Not by Our Genes alone
«Nature is a hanging judge» goes an old saying. Many tragedies come from our physical and cognitive makeup. Our bodies are extraordinarily improbable arrangements of matter, with many ways for things to go wrong and only a few ways for things to go right. We are certain to die, and smart enough to know it. Our minds are adapted to a world that no longer exists, prone to misunderstandings correctable only by arduous education, and condemned to perplexity about the deepest questions we can ascertain.
Steven Pinker, The Blank Slate: The Modern Denial of Human Nature
The DNA dimension of the modern biosciences
The Evolutionary Modern Synthesis (MS) represented an essential step of the Neo-Darwinism that gained strength by the fusion of Mendelism and population genetics with the theory of natural selection (Pievani : 213). Moreover, from the second half of the XX century, genomics and postgenomics opened new scenarios to better understand the evolution of animals and plants allowing a deep comprehension of the regulative pathways determining the functioning of the eukaryotic cells (Pievani : 213).
These fruitful integrations in the Modern Synthesis had profound effects not only in the understanding of several biological processes (such as the role for constraints to variation during the animal development), but also brought to a prominent «DNA/genecentric view» of the evolutionary processes.
As a consequence of this strictly genetic view of evolution, a wide emphasis has been gained by the study of the genomes as the main (or sometimes unique) players in establishing what each organism is, including what we are, so favouring the coming of the age of personal genomes. Indeed, in the last decade the speed of sequencing has escalated, so that practically anyone can have its own genome investigated and browsed in electronic format to do with it what he will (Goffman : 257).Personal genomics is therefore representing an inevitable transition towards personalized health and medicine further supporting a genecentric view of what each human being is and supporting the chance of empower ourselves through knowledge gained from the personal genomic information.
The unprecedented grow of the sequencing techniques, coupled with the huge amount of data from functional genomics, could really give us the opportunity to contemplate our own biological and even psychological make-up. However, lookingfor the nature of the person in the genome only is far from innocuous (Pinker ). So how likely isit thatfuture upgrades to personal genomics will turn up markers for complex traits?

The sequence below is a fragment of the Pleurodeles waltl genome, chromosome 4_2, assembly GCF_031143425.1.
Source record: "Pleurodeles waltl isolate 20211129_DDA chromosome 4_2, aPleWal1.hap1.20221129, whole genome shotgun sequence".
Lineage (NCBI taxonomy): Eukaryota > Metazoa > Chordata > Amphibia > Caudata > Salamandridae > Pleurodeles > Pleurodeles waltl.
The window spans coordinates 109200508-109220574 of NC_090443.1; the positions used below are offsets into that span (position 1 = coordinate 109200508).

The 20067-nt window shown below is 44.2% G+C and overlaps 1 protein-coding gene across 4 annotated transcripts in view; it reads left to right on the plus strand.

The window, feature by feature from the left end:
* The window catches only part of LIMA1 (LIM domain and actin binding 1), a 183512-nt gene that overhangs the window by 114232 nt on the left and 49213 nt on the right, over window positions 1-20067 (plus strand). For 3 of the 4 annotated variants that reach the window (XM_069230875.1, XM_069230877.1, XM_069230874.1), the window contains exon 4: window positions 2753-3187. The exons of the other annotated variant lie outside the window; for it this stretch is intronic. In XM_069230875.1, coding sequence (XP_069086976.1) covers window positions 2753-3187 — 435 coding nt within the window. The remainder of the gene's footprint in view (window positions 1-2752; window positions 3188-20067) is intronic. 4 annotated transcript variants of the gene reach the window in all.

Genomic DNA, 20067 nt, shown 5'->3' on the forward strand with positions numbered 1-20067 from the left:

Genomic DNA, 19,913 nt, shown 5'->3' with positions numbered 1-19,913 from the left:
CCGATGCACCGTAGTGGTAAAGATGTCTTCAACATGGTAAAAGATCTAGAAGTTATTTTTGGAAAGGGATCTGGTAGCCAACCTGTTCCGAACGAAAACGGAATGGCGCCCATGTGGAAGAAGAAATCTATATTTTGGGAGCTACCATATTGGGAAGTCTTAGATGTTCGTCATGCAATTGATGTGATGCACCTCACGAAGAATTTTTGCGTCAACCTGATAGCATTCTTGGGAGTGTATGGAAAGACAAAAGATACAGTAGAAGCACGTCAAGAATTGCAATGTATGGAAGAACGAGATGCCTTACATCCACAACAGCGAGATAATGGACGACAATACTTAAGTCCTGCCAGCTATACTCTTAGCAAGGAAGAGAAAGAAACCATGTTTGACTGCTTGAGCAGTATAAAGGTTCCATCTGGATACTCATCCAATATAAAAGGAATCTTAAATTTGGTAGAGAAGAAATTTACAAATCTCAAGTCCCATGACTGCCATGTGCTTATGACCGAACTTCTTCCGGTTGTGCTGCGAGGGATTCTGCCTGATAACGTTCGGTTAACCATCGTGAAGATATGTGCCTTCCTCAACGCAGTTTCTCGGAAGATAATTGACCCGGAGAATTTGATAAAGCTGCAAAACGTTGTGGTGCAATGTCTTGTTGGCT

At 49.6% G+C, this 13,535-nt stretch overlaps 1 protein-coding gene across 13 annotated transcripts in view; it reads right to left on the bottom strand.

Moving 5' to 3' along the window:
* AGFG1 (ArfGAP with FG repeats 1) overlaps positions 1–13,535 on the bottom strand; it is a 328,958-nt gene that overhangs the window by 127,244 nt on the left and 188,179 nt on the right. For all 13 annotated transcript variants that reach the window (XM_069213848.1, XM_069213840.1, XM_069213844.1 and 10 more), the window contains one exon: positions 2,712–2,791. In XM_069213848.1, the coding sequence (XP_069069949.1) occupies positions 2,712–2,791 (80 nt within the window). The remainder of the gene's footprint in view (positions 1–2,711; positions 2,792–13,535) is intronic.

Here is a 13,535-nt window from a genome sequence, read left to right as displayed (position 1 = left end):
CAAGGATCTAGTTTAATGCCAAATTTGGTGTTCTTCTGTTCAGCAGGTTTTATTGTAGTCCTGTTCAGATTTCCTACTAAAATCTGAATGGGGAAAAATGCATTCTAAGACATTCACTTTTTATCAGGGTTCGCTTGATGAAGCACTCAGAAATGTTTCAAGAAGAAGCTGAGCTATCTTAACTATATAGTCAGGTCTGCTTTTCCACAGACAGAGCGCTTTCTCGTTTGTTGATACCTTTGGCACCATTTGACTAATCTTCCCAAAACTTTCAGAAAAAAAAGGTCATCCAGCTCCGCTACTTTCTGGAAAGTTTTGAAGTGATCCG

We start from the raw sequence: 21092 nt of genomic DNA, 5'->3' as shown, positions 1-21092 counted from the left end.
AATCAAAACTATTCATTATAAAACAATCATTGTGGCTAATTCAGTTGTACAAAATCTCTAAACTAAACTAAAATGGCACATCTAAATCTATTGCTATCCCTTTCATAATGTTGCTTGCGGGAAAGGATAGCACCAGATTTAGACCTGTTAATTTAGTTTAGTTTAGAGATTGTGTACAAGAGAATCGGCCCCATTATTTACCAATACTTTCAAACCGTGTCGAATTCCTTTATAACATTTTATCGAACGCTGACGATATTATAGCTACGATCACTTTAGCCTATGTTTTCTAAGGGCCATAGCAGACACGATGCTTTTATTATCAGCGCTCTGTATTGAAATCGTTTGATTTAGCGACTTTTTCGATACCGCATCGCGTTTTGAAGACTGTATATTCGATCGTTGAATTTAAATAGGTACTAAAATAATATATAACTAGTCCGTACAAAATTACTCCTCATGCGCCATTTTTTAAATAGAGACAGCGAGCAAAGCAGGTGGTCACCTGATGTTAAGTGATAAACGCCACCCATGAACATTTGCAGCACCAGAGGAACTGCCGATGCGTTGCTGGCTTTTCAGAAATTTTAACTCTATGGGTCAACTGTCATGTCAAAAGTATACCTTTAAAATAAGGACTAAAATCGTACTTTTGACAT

As Steven Pinker wrote:
With personal genomicsin its infancy, we can’t know whether it will deliver usable information about our psychological traits. But evidence from old-fashioned behavioural genetics — studies oftwins, adoptees and other kinds of relatives — suggests that those genes are in there somewhere. Though once vilified as fraud-infested crypto-eugenics, behavioural genetics has accumulated sophisticated methodologies and replicable findings, which can tell us how much we can ever expect to learn about ourselves from personal genomics. [...] Our genomes truly are a fundamental part of us. They are what make us human, including the distinctively human ability to learn and create culture. They account for at least half of what makes us different from our neighbours. And though we can change both inherited and acquired traits, changing the inherited ones is usually harder. It is a question of the most perspicuous level of analysis at which to understand a complex phenomenon. You can’t understand the stock market by studying a single trader, or a movie by putting a DVD under a microscope. The fallacy is not in thinking that the entire genome matters, but in thinking that an individual gene will matter, at least in a way that is large and intelligible enough for us to care about (Pinker ).
Interestingly, despite the huge amount of genetic data, it clearly appears that something seems to be lost in the genomic age, since we still fail to have a complete picture of what we are. In particular, several intriguing discoveries in the field of epigenetics enlarged the range of the sources of variation and inheritance and explained, for instance, the discrepancies observed for the occurrence of genetic disorders in identical twins (Jablonka, Lamb ). At the same time it appeared evident that epigenetic modifications of DNA and histones are at the basis of both the phenotypic and developmental plasticity strongly supporting the presence of relationships between genomes, phenotypes and ecological niches (West-Eberhardt ; Pigliucci ). Lastly, several data clearly assessed that numerous functions in the human body are played not by “human” genes, but by genes hosted in the genomes of the several symbionts that inhabit our body and constitute our microbiome, opening new intriguing perspectives to explain what we are and what is making us as humans (Zilber-Rosenberg, Rosenberg ).
It seems therefore that on the wave of genomics, we have an unprecedented opportunity to understand what is written in our genomes and how both the environment and our symbionts interact with our genome. It could be unusual from a methodological point of view, but it seems that in the genomic age we are discovering that each organism cannot be explained by genes alone. Taking into account the recent new discoveries in the modern biosciences, in the present short review the role of epigenetics and symbionts will be analyzed in order to support their relevant role during evolution that make them a fundamental part of us.